If you use Excel for reporting on results each month, you have probably needed to adjust your charts automatically to add a new month, state, or sales rep. Typically, that means clicking on each chart and adding a new data series or expanding the range of the current series.
Unfortunately, it is easy to miss an update, and nobody likes turning in the monthly reports to the boss and hearing, “Why don’t these charts include February?” Wouldn’t it be nice if the chart adjusted itself automatically?
Make a dynamic chart
Your chart will adjust itself to include new rows and column in your data if you base the chart on a table. (We have demonstrated this feature in Excel 2013, but the table has been present in all versions since Microsoft Excel 2007.)
1. Enter your data in rows and columns, just as you have always done. To make your table and your chart easier to understand, add labels at the top and on the left. Here is a sample showing a company’s sales by state and by month.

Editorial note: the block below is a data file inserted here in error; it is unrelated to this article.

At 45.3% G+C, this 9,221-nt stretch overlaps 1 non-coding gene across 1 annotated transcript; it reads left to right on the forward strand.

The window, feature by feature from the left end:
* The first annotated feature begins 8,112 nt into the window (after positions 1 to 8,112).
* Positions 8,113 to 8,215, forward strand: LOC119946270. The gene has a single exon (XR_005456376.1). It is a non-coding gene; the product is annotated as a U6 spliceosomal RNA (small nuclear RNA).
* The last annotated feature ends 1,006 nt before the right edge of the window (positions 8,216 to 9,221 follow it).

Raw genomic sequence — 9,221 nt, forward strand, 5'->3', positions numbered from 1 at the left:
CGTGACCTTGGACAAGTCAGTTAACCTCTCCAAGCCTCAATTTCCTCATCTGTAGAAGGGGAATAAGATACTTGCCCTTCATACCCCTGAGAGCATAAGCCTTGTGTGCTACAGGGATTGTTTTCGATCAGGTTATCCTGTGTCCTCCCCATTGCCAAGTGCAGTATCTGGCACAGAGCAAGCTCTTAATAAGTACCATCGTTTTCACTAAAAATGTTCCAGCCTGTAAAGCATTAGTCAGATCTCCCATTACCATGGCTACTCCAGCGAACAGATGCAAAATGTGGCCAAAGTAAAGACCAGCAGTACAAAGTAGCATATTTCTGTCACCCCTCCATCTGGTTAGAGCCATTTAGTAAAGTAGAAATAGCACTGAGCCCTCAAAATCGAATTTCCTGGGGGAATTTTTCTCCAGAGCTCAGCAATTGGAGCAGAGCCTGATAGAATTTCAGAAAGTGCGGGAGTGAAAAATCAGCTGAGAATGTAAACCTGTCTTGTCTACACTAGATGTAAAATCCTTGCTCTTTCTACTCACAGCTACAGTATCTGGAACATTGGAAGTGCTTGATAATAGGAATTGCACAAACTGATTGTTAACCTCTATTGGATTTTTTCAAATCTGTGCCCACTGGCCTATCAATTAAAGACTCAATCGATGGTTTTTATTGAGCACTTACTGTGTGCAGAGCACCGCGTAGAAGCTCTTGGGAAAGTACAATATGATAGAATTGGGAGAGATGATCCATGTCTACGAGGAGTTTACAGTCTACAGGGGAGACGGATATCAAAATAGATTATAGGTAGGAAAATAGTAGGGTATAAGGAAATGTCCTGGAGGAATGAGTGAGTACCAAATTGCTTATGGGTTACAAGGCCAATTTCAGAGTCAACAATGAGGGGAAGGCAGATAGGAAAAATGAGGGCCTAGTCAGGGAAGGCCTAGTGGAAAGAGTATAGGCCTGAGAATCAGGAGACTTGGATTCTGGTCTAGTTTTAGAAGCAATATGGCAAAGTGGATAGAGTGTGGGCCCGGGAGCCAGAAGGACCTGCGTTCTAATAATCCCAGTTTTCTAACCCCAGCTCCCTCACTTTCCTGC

2. Click on the word “State” and, holding down the mouse button, drag until you have selected the entire range.
3. On the Insert ribbon, click Table.
4. Your new table now has special formatting, sorting, and other capabilities. (Feel free to explore the Table Tools Design ribbon, though you won’t need those capabilities to set up your chart.)
5. With the table still selected, click on your favorite chart type on the Insert ribbon.
6. This is a sample column chart that shows the results grouped by state.
7. This is the same chart with the rows and columns switched.
So far, it’s just like the ordinary process of creating a chart, right?
Now try adding a row
1. Your data table is enclosed by a thin border with a right angle bracket on the lower right corner.
2. Drag that bracket to the right (to add a month) or down (to add a state), and the chart adjusts automatically to include the new data.
3. Enter your new numbers, and watch the columns appear in the chart.
Other options for Excel dynamic charts
Do you want even more flexibility in your range selections? Do you ever need to graph, say, only the last three months, and do you want your chart to update itself automatically to show data from those last three?
Or are you using an older Excel version that does not include tables?
Excel boasts a more powerful means to create dynamic charts using range names and offsets. Unfortunately, the new flexibility comes with increased complexity and more opportunities for errors. We’ll discuss these dynamic range names in a future post.